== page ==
Fakultäten » Medizinische Fakultät » Psychiatrische Universitätsklinik » Psychiatrie, Psychotherapie und Psychosomatik, Klinik für » Prof. Dr. Daniel Hell (emeritiert) » Stassen

Completed research project

Title / Titel A Molecular-Genetic Approach to Detailing Onset of Action of Antidepressants
PDF Abstract (PDF, 14 KB)
Summary / Zusammenfassung Timing issues of antidepressant and antipsychotic drug response are of major clinical relevance, given our current inability to predict when a particular patient will respond to a particular treatment. We detailed the time characteristics of recovery in a study on 2’788 patients treated with 7 different antidepressants and placebo. A two-dimensional cure model was used to disentangle the two central aspects of psychotropic drug response, the proportion of patients in whom a therapeutic response is induced (“incidence”) and the time to onset of improvement (“latency”). Our analyses yielded no indication for a delayed onset of antidepressant drug response. Rather, we found highly individual time characteristics of recovery along with a continuous distribution of the time spans to onset of improvement under all active compounds and placebo. Effective antidepressants appeared to trigger and maintain conditions necessary for recovery from the disorder. Therefore, affectively ill patients are likely to possess a common biological, “resilience”-like component that largely controls recovery from depression. Once triggered, recovery follows a pattern similar to the course observed under placebo, despite marked pharmacological differences of the triggers. Our recent molecular-genetic pilot study of 257 patients and 178 candidate genes yielded highly significant correlations between the time point of onset of improvement and a 23-dimensional genotype. This finding is currently being verified through a study of 640 patients.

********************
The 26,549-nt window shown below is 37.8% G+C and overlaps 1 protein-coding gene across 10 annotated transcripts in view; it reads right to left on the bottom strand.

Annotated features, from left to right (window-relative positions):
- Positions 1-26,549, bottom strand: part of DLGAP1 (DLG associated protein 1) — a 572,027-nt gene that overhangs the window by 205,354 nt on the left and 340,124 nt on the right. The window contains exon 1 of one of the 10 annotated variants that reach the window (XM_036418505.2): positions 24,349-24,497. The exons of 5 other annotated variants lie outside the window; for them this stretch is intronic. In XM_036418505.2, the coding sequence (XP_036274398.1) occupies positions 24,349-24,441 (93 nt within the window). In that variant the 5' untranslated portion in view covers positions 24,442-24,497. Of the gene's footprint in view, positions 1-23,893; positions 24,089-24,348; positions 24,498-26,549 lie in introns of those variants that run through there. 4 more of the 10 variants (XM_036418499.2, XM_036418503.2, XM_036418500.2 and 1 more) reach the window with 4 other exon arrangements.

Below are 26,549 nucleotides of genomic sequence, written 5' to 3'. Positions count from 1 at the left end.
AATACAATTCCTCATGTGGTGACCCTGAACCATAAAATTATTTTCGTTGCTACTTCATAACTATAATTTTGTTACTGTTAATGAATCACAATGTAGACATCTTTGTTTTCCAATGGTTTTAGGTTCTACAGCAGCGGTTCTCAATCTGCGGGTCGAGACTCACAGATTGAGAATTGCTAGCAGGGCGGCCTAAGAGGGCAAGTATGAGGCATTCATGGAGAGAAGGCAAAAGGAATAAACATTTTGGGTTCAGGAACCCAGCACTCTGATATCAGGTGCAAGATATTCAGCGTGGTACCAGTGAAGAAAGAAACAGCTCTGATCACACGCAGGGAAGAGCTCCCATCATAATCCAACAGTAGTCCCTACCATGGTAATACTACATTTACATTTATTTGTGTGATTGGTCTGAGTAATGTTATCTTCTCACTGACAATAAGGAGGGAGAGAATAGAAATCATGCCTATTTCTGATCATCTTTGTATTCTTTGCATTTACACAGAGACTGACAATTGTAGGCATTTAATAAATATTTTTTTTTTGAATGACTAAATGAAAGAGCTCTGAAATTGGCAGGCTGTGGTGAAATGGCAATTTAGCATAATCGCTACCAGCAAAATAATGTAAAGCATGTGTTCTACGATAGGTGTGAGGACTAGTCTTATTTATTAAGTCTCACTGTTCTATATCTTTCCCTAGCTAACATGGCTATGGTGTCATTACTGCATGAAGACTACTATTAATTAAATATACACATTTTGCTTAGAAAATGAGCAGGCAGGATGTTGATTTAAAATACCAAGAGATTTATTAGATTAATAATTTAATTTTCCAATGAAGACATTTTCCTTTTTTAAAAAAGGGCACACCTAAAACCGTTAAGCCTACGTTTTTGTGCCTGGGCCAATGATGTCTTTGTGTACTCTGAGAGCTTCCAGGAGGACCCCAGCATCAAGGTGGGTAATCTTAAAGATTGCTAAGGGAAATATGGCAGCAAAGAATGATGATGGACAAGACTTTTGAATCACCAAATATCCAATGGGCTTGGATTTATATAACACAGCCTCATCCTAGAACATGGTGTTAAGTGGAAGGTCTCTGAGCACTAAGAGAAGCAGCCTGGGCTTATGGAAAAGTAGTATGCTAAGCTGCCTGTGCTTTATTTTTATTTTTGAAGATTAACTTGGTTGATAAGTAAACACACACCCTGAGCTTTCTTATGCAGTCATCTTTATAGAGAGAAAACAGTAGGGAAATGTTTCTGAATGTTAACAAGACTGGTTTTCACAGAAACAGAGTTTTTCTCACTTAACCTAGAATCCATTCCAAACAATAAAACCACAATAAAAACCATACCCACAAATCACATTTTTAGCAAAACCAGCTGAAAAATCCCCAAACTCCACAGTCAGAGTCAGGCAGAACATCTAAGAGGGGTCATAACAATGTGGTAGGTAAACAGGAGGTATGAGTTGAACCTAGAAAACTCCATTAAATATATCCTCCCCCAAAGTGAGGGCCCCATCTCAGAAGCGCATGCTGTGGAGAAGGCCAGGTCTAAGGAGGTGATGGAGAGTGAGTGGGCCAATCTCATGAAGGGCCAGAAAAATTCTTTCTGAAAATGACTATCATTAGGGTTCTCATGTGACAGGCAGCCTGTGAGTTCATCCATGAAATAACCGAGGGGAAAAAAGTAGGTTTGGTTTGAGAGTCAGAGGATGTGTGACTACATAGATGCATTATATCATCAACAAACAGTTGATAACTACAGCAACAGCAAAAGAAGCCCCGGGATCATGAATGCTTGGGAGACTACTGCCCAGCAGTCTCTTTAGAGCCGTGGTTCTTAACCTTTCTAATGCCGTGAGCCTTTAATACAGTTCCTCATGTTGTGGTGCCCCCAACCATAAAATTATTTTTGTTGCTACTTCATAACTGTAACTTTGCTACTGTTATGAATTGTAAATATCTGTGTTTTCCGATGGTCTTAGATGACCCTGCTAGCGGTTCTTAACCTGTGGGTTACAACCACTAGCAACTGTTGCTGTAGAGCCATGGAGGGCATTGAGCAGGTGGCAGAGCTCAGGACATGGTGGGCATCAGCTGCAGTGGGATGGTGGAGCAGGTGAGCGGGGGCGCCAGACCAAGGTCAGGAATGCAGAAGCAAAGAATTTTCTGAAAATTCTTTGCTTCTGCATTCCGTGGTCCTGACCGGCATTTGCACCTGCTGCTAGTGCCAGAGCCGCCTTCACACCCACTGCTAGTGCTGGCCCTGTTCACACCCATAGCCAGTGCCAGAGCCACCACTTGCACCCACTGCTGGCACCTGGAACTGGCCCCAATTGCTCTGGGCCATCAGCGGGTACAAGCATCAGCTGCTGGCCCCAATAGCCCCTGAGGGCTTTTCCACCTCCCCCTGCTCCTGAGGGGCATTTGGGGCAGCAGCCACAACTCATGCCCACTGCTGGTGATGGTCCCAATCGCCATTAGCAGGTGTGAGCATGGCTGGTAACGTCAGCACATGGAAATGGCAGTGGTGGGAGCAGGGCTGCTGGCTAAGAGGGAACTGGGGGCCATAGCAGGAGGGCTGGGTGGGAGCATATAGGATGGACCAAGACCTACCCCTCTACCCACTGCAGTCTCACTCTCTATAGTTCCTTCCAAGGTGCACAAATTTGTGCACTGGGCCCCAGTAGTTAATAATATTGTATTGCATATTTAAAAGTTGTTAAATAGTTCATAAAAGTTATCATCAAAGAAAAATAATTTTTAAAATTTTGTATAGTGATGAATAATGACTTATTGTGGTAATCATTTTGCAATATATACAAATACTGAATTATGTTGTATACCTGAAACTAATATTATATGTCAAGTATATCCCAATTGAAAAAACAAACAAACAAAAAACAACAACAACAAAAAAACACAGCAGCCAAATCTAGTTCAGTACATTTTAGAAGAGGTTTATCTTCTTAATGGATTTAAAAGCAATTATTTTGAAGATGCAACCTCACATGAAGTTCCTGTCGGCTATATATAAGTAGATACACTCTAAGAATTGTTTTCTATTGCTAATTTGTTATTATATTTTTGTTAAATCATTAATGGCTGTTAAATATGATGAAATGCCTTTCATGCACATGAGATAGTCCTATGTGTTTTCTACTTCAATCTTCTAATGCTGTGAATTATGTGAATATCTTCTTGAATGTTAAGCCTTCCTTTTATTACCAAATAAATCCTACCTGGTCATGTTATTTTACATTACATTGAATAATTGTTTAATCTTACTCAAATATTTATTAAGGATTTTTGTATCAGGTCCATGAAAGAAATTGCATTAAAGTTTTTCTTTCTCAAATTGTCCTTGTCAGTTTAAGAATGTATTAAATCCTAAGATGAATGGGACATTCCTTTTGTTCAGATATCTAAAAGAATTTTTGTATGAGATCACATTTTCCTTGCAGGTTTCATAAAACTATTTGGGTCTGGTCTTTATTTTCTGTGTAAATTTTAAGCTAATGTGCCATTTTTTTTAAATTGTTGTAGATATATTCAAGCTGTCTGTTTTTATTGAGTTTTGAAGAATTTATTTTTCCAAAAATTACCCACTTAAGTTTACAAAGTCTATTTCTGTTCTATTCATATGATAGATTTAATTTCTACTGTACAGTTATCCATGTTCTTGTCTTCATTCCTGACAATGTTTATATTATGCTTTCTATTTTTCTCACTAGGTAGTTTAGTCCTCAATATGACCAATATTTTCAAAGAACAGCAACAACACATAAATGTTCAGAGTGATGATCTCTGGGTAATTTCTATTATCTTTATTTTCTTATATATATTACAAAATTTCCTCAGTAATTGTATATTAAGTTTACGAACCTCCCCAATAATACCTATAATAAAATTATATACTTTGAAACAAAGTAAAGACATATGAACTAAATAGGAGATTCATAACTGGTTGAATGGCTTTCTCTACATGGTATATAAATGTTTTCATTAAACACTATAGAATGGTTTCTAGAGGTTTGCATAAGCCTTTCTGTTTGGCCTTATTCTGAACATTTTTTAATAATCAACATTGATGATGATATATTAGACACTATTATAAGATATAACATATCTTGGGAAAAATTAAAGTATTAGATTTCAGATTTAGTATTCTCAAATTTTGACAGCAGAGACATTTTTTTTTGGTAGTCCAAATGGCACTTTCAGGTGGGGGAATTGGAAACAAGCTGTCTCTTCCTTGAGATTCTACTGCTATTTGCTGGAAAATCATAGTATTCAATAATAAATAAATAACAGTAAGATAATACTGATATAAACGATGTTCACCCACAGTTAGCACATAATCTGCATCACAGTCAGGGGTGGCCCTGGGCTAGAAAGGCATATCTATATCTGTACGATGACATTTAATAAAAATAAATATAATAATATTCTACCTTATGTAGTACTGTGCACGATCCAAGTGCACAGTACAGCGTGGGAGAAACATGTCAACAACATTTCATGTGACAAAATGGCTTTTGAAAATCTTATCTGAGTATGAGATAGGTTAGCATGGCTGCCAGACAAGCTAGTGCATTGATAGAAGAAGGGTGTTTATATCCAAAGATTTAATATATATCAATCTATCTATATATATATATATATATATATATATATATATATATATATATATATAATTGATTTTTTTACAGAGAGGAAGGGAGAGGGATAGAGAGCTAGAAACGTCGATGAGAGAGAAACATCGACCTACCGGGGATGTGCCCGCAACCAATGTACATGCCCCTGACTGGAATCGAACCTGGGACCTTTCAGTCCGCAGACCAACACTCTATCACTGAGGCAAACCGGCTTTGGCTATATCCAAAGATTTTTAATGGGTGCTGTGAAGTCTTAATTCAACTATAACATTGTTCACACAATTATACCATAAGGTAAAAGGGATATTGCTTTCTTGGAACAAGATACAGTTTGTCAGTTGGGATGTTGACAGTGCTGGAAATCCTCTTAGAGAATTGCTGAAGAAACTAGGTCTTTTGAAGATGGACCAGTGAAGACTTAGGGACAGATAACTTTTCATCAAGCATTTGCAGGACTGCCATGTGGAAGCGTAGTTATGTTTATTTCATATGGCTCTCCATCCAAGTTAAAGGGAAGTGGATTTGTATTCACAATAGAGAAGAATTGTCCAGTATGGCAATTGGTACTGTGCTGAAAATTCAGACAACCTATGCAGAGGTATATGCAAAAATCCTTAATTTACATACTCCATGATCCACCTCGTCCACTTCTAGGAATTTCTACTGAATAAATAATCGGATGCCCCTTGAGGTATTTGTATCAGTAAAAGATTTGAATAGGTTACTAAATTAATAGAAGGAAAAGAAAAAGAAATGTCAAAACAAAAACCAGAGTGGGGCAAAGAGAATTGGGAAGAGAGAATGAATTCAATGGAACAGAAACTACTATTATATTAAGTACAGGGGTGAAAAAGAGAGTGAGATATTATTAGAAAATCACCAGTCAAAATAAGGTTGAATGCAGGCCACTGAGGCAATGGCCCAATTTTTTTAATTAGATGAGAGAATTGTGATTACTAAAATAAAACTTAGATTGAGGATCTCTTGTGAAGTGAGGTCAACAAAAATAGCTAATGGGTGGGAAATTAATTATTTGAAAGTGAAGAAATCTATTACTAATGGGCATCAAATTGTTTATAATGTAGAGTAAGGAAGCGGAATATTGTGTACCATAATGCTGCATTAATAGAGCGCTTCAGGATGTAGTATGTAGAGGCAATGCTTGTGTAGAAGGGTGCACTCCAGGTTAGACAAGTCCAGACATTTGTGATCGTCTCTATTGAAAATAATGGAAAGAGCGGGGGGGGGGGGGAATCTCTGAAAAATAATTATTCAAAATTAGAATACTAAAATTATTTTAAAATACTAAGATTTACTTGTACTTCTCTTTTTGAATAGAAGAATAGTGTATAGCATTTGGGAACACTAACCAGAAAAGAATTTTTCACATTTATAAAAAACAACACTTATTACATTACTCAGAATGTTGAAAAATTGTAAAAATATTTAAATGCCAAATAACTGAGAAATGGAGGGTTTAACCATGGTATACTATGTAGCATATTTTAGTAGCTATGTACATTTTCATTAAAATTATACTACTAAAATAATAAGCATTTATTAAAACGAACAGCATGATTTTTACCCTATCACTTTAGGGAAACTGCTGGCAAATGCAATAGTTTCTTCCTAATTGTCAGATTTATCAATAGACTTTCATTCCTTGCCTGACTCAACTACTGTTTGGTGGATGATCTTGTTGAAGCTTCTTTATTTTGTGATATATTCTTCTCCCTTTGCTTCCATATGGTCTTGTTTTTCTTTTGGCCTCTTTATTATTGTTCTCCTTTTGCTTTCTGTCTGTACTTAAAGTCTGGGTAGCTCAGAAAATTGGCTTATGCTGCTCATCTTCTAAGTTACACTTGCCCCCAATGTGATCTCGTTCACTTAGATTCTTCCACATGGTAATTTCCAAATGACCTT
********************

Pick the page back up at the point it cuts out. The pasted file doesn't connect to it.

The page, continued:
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Publications / Publikationen
Lavergne F, Berlin I, Gamma A, Stassen H, Angst J: Onset of improvement and response to mirtazapine in depression: a multicenter naturalistic study of 4771 patients. Neuropsychiatric Disease and Treatment 2005; 1(1): 59-68

Szegedi A, Rujescu D, Tadic A, Mueller MJ, Kohnen R, Stassen HH, Dahmen N: The catechol-O-methyltransferase Val108/158Met-polymorphism affects short-term treatment response to mirtazapine, but not to paroxetine in Major Depression. Pharmacogenomics 2005; 5(1): 49-53

Stassen HH, Angst J, Scharfetter C, Szegedi A: Therapie mit Antidepressiva: Erfolg von genetischen Faktoren abhängig? Leading Opinions, Neurologie & Psychiatrie 2005; 6: 25-27

Tadic A, Muller MJ, Rujescu D, Kohnen R, Stassen HH, Dahmen N, Szegedi A: The MAOA T941G polymorphism and short-term treatment response to mirtazapine and paroxetine in major depression. Am J Med Genet B Neuropsychiatr Genet. 2007; 144(3): 325-331

Stassen HH, Angst J, Scharfetter C, Szegedi A: What lets patients under antidepressants get stuck in their recovery after initial improvement? Eur Neuropsychopharmacol. 2007; 17 (Suppl. 4): S344-345

Tadic A, Rujescu D, Muller MJ, Kohnen R, Stassen HH, Dahmen N, Szegedi A: A monoamine oxidase B gene variant and short-term antidepressant treatment response. Prog Neuropsychopharmacol Biol Psychiatry. 2007; 31(7): 1370-1377

Stassen HH, Angst J, Hell D, Scharfetter C, Szegedi A: Is there a common resilience mechanism underlying antidepressant drug response? Evidence from 2848 patients. J Clin Psychiatry 2007; 68(8): 1195-1205

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Keywords / Suchbegriffe Antidepressants, response, onset of action, time course of improvement, molecular genetics
Project leadership and contacts /
Projektleitung und Kontakte
Prof. Dr. Hans H. Stassen (Project Leader)
Prof. Dr. med. A. Szegedi  
PD Dr. T. Sander  
PD Dr. N. Dahmen  
Funding source(s) /
Unterstützt durch
SNF (Personen- und Projektförderung)
In collaboration with /
In Zusammenarbeit mit
PD Dr. T. Sander
Max-Delbruck Center for Molecular Medicine
Robert Roessle Str. 10
D-13092 Berlin
Duration of Project / Projektdauer Jun 2005 to Jun 2010